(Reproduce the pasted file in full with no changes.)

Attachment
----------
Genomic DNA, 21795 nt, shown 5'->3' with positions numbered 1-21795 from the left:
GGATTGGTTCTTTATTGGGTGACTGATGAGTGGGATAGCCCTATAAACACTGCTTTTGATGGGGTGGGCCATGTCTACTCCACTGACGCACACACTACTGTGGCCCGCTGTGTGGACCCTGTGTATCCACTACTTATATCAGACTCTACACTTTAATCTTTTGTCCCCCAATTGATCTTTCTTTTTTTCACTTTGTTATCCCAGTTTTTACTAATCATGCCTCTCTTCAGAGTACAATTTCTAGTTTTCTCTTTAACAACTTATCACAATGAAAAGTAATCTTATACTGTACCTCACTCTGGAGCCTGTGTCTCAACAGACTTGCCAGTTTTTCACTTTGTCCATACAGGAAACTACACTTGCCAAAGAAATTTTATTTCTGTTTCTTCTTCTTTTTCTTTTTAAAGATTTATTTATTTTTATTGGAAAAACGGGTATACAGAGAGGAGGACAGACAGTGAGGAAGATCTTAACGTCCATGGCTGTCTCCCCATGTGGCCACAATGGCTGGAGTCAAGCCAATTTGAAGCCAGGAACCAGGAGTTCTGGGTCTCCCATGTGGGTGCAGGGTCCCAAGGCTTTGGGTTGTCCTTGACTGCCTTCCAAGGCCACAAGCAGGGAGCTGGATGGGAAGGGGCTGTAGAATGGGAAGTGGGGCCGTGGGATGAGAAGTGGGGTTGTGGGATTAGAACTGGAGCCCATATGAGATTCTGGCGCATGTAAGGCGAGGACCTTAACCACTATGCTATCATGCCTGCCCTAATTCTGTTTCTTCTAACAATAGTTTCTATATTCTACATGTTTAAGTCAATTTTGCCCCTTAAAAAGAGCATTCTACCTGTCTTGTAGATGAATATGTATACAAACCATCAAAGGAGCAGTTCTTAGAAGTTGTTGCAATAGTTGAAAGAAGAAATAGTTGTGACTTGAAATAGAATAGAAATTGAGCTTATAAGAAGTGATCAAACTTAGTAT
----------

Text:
Genomic DNA, 21795 nt, shown 5'->3' with positions numbered 1-21795 from the left:
GGATTGGTTCTTTATTGGGTGACTGATGAGTGGGATAGCCCTATAAACACTGCTTTTGATGGGGTGGGCCATGTCTACTCCACTGACGCACACACTACTGTGGCCCGCTGTGTGGACCCTGTGTATCCACTACTTATATCAGACTCTACACTTTAATCTTTTGTCCCCCAATTGATCTTTCTTTTTTTCACTTTGTTATCCCAGTTTTTACTAATCATGCCTCTCTTCAGAGTACAATTTCTAGTTTTCTCTTTAACAACTTATCACAATGAAAAGTAATCTTATACTGTACCTCACTCTGGAGCCTGTGTCTCAACAGACTTGCCAGTTTTTCACTTTGTCCATACAGGAAACTACACTTGCCAAAGAAATTTTATTTCTGTTTCTTCTTCTTTTTCTTTTTAAAGATTTATTTATTTTTATTGGAAAAACGGGTATACAGAGAGGAGGACAGACAGTGAGGAAGATCTTAACGTCCATGGCTGTCTCCCCATGTGGCCACAATGGCTGGAGTCAAGCCAATTTGAAGCCAGGAACCAGGAGTTCTGGGTCTCCCATGTGGGTGCAGGGTCCCAAGGCTTTGGGTTGTCCTTGACTGCCTTCCAAGGCCACAAGCAGGGAGCTGGATGGGAAGGGGCTGTAGAATGGGAAGTGGGGCCGTGGGATGAGAAGTGGGGTTGTGGGATTAGAACTGGAGCCCATATGAGATTCTGGCGCATGTAAGGCGAGGACCTTAACCACTATGCTATCATGCCTGCCCTAATTCTGTTTCTTCTAACAATAGTTTCTATATTCTACATGTTTAAGTCAATTTTGCCCCTTAAAAAGAGCATTCTACCTGTCTTGTAGATGAATATGTATACAAACCATCAAAGGAGCAGTTCTTAGAAGTTGTTGCAATAGTTGAAAGAAGAAATAGTTGTGACTTGAAATAGAATAGAAATTGAGCTTATAAGAAGTGATCAAACTTAGTAT